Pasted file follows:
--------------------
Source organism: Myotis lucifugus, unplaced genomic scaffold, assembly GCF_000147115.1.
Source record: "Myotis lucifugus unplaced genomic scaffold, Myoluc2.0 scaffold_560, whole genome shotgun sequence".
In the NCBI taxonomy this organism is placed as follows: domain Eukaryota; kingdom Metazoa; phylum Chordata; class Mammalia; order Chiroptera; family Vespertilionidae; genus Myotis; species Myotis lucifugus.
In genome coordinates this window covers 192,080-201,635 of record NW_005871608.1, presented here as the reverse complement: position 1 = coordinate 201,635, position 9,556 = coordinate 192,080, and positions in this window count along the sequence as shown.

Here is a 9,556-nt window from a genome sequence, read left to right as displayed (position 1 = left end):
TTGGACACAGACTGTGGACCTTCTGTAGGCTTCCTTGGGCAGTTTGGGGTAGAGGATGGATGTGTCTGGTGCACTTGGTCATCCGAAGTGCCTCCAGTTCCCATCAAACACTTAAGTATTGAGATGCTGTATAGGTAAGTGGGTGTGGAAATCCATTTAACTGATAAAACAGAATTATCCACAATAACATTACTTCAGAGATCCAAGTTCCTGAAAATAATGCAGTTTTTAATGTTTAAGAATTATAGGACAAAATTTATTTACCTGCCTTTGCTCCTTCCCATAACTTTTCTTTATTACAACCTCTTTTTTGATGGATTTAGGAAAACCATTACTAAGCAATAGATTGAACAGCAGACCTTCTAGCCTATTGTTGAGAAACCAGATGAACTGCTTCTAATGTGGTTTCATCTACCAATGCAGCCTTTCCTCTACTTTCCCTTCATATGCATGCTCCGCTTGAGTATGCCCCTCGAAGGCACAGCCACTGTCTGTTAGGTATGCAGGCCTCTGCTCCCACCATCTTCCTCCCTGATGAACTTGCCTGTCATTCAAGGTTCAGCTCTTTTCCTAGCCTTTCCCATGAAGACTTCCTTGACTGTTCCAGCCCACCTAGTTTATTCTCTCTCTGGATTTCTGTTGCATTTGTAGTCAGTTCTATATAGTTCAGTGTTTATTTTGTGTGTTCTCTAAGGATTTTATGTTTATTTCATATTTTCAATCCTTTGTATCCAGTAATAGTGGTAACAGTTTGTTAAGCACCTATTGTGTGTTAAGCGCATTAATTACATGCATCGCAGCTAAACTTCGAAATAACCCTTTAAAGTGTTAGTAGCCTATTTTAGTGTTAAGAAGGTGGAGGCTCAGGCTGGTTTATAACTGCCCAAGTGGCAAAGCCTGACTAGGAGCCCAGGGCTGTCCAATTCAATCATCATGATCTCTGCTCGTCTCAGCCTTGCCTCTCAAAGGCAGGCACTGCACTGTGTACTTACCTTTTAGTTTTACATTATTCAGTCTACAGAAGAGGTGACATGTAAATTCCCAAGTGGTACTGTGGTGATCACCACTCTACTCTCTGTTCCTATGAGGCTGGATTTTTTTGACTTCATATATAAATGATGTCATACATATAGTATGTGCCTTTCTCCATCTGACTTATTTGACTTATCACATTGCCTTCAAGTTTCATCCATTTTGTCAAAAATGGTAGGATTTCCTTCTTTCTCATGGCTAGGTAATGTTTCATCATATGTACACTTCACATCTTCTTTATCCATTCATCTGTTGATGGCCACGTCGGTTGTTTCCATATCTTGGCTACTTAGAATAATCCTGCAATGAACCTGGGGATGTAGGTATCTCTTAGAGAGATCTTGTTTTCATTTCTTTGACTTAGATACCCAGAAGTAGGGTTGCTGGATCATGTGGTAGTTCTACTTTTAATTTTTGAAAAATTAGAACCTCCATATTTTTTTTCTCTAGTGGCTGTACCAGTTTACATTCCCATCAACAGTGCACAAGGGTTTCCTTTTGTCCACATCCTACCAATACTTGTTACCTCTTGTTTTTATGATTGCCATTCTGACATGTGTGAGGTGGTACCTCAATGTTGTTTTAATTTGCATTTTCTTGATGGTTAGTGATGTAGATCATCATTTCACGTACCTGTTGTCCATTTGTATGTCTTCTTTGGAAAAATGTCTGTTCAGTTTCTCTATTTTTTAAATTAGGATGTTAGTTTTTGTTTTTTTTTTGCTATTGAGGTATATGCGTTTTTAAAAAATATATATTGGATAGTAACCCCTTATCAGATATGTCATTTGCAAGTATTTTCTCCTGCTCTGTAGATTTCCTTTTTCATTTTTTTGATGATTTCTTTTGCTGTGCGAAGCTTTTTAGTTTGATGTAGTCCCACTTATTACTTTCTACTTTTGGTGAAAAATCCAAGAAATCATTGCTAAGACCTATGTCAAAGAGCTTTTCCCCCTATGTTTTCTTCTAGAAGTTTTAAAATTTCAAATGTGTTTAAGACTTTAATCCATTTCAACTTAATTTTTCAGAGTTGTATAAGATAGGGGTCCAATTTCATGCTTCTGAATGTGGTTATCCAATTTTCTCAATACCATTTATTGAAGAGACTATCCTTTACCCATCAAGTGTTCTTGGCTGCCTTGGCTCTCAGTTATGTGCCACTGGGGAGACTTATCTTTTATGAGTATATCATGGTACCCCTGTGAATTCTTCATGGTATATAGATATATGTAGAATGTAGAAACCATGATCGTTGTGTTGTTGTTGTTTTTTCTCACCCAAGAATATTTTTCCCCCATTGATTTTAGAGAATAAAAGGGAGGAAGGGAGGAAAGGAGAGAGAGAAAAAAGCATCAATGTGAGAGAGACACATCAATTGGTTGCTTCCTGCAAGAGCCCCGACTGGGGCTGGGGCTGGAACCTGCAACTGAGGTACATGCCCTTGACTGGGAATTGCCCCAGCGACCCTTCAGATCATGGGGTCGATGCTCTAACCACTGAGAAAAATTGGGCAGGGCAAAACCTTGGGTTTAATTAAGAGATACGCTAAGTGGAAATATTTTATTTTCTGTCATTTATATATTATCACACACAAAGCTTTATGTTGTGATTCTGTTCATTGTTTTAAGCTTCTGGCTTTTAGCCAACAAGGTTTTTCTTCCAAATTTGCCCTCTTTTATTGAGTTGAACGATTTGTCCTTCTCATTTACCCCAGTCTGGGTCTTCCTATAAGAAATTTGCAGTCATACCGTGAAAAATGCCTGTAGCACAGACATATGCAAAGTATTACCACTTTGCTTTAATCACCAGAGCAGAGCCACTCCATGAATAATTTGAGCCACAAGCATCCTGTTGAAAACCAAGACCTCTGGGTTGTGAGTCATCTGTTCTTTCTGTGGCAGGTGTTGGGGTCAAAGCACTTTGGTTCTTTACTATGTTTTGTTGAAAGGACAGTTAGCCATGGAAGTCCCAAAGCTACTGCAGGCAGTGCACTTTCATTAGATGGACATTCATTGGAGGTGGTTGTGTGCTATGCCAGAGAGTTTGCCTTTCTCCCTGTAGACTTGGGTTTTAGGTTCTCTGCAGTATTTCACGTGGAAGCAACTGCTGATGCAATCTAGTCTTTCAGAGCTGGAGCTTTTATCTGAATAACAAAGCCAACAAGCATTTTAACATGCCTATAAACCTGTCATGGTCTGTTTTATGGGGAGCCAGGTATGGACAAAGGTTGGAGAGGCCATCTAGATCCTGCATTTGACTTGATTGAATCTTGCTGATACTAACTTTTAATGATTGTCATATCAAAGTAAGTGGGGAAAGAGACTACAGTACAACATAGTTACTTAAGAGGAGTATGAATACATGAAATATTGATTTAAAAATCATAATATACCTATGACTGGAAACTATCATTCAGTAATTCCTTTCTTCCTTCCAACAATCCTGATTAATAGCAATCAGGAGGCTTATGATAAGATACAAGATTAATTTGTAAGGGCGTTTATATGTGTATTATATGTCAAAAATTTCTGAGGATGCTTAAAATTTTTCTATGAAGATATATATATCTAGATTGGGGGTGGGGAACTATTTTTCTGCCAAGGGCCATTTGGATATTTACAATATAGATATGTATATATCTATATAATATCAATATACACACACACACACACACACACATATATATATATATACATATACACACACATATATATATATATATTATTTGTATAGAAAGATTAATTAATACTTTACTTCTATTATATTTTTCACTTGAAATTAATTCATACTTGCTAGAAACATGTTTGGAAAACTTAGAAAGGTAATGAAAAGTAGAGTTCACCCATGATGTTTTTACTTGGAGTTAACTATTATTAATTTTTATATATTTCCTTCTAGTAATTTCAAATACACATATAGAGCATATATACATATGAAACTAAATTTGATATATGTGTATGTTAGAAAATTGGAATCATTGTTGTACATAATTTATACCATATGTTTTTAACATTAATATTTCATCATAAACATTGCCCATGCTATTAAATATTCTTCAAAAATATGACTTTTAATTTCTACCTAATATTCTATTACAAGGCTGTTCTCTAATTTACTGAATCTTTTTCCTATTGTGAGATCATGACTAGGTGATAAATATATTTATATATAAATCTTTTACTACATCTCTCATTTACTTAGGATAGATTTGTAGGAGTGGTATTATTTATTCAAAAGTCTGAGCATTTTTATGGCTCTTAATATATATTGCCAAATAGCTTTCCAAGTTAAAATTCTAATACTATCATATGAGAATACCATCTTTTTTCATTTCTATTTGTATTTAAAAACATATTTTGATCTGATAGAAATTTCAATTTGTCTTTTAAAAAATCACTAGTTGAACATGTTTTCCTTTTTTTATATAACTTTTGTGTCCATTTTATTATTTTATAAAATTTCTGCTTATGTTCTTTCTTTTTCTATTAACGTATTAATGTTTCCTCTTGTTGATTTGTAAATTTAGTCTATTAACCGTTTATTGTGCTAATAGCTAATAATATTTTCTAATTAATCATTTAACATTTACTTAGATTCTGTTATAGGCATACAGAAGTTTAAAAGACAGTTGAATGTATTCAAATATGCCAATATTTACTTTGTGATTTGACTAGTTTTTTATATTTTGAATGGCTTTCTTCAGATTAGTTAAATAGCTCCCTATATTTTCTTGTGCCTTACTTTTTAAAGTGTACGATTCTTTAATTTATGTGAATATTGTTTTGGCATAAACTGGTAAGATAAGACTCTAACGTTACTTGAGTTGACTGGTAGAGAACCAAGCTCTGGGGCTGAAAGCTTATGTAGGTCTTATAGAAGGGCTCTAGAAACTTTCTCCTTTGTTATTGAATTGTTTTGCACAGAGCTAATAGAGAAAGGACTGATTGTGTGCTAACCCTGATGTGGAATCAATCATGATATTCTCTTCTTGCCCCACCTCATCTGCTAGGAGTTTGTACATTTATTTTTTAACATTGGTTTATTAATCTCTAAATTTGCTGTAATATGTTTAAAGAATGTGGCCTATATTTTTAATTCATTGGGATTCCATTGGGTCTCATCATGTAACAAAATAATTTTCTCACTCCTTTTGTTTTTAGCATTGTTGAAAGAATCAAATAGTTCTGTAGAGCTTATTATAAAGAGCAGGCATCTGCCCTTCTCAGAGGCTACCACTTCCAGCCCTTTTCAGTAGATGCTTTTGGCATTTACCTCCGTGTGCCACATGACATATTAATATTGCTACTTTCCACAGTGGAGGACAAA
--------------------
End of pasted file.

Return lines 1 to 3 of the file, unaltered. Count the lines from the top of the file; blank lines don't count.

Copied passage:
Source organism: Myotis lucifugus, unplaced genomic scaffold, assembly GCF_000147115.1.
Source record: "Myotis lucifugus unplaced genomic scaffold, Myoluc2.0 scaffold_560, whole genome shotgun sequence".
In the NCBI taxonomy this organism is placed as follows: domain Eukaryota; kingdom Metazoa; phylum Chordata; class Mammalia; order Chiroptera; family Vespertilionidae; genus Myotis; species Myotis lucifugus.